3. Well said. So much of this is the ‘luck of the draw’ and I’ve experienced snotty remarks – after I was extremly fortunate to get a good deal with one of those ‘big five’. It has taken nigh on twenty years and during that time I did earn a living from writing but with many forms of writing. I always say to my students that a ‘big five’ contract is not for life and enjoy it while it happens. Yep, the snobbery is from authors with small publishers who think they’ve arrived and then travel around social media saying how great their publisher is etc – not aware of what we all know and have heard about some of these. I’m still a humble writer who will share anything to help those new to writing and I’m still pinching myself – and grateful to people who can edit!!

        Liked by 4 people

  1. Thank you. Needed saying, and no-one does it better than you. 🙂

    Those who have automatically chosen the seeking-a-publishing-deal route with the first novel they wrote often do not realise that many self-published writers choose to be so, because we want to choose what we write, when we publish, and our own proofreaders/editors that we know can do a good job. Like you, I have read many books by small independents that read as though they were edited by my cat (I haven’t got one, but you know what I mean). I, too, have found more of the very best new authors within the self-pub than any other group (show me a ‘published author’ who writes better than Gemma Lawrence, William Savage, Keith Blackmore, Kate Mary, Carol Hedges, Mark Barry or Dylan Morgan, to name but a few, and I’ll take my hat off to you).

    You rock 🙂

    Liked by 4 people

    1. Exactly Terry – so many fabulous self-published authors out there, talent that publishers are missing out on. Ye, there are some crap ones but there are plenty of crap traditionally published ones too. The last book I actually gave up on after two chapters was by a very well known and very successful writer. You can never tell.

      Liked by 1 person

      1. I do need to know who the retired chap is, Alison – I might want to read him!

        One gets so fed up with seeing comments about the state of the proofreading and editing in self-pub novels. Makes one wonder if those who make such comments have ever read any, or more than one. Especially when one considers the less than stellar P & E in many produced by small, independent publishers.

        Liked by 1 person

      1. Certainly couldn’t do a worse one, Jenny!!! I don’t think some of the editors attached to indie publishers actually understand what editing is.

        Liked by 1 person

  2. So totally agree with you Alison, writers are writers, who is to judge what is good and what is bad, different kinds of writing appeal to readers at every level and self-publishing has given us all more choice, readers and writers.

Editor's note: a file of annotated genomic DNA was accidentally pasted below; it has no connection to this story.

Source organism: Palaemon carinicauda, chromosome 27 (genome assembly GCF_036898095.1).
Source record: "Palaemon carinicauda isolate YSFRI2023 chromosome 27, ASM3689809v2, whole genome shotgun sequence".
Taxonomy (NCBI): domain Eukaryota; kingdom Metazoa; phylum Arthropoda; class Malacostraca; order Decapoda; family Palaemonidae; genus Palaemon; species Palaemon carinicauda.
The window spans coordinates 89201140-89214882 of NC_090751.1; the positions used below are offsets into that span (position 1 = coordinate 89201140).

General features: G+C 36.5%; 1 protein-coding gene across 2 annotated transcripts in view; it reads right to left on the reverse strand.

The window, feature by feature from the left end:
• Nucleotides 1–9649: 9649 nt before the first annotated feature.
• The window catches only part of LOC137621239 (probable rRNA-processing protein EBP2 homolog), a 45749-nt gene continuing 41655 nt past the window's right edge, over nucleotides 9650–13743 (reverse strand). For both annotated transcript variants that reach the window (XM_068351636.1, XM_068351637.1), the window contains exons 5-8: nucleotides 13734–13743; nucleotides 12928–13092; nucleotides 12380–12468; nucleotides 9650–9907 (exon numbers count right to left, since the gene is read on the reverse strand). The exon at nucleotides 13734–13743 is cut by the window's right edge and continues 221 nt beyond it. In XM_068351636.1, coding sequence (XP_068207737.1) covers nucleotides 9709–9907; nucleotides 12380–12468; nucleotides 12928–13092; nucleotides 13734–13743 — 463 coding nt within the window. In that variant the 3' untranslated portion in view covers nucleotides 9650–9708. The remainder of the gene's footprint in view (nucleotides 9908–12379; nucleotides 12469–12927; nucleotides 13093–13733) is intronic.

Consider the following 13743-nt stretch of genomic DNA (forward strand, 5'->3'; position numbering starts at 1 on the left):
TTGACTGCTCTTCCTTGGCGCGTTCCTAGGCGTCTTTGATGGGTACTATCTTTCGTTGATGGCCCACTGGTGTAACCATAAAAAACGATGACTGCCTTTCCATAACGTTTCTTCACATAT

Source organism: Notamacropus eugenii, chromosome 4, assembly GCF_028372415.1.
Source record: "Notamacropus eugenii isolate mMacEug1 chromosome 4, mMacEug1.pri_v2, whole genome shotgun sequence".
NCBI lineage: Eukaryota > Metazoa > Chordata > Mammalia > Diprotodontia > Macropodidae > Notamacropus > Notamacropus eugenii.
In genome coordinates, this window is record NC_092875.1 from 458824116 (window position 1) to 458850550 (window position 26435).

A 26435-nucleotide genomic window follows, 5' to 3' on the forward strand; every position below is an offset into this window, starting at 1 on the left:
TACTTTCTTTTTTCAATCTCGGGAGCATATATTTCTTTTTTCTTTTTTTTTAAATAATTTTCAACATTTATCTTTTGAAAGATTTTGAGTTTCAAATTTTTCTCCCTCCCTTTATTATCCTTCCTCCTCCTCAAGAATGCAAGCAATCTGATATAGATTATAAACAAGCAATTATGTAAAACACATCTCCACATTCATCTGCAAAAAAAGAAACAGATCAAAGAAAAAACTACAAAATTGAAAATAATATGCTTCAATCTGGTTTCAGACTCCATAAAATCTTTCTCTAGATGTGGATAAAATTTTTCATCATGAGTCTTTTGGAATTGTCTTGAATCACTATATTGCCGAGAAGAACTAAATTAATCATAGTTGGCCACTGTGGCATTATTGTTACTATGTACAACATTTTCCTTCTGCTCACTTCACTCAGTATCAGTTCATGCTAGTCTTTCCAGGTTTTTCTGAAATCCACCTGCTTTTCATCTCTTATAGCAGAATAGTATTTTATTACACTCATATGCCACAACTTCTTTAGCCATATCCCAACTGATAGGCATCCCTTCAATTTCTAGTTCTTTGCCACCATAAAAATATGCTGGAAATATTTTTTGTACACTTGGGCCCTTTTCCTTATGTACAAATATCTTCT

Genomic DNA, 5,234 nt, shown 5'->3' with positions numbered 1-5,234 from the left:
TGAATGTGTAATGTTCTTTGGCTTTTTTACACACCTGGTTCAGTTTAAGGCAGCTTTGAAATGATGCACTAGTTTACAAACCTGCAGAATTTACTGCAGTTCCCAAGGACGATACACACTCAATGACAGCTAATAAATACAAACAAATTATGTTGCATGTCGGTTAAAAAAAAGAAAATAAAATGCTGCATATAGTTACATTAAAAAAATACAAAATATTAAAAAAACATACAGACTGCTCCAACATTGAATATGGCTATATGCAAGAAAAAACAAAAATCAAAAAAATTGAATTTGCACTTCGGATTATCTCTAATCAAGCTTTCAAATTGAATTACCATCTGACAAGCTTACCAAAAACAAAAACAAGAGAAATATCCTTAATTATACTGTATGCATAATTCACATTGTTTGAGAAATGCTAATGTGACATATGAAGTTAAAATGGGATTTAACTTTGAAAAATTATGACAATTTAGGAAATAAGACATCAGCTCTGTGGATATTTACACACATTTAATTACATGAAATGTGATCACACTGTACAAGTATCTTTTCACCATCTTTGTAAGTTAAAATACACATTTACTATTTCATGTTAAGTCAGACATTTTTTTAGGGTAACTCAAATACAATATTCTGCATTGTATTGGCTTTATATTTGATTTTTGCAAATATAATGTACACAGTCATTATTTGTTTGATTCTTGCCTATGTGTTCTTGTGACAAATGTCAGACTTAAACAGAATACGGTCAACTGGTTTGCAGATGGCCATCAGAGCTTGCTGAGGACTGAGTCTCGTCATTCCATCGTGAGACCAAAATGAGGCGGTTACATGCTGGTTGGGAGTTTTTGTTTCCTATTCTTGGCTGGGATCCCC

Being traditionally published by a big name is no guarantee the writing, the story or even the editing is good. I too have read a couple of novels this summer I wouldn’t review because I couldn’t find anything really positive to say about them – self-published and traditionally published. But again, that is my personal opinion.

    All I do know is this writing lark is the best job in the world and the worst job in the world and we all need the love and support of our chums to keep going. As they say in show business, be nice to people on the way up, because you sure as heck are going to meet them on the way down!

    Liked by 5 people

    1. That’s one of the things I’ve found within the self-published community – so much support and generosity. It’s a shame that some authors I know of find it necessary to look down their noses at other writers, many of whom have made a choice to self-publish. It costs nothing to be nice!

      Liked by 4 people

      1. Sadly, there is a ton of that, especially in reviewing. There are authors out there who read books in their genre then rate them all 1’s and vote down every… single… good review they get. It is rather sickening, really.

        Liked by 1 person

  3. I KNOW! I had 3 books ‘properly’ published and people in general were so impressed. Having now self-published 3 more, the response has been almost entirely that of a balloon deflating. And that’s JUST to hearing who the publisher was, nothing at all to do with reading it.

    Liked by 2 people

  4. Well written, and well said, Alison. There is so much snobbery about self-published authors. When I was on Pointless (name drop, name drop, but I want to make a point here!) Alexander Armstrong asked me if the novels I worked on were published – I could tell that what he meant was, ‘were they to be taken seriously because they’re under the wing of traditional publishers’. I deliberately misunderstood him. Some of my self-published clients are so good that I want to shout from the rooftops that they should be on the front display in Waterstones.

    Liked by 3 people

    1. Ha! Well done! When I tell people I’m an editor they always seem a little disappointed when I don’t reel off a list of celebrities that I work with. But, like you, I’m really proud of a lot of the writers I work with and the wonderful books they produce.

      Liked by 2 people

      1. It’s worth mentioning, also, that these days almost anyone can find a publisher if they wish, as there are thousands of small independents about, and it takes no experience or expertise to set up as one. ‘Getting published’ no longer means what it did, and is scarcely more worthy of congratulations than a self-pub author pressing the ‘publish’ button, if at all. I’ve explained this too a few people who’ve said how badly a book is produced, and followed up by commenting ‘and it’s got a publisher, too’, as if it should therefore be better than a self-pub. On the contrary.

        Liked by 2 people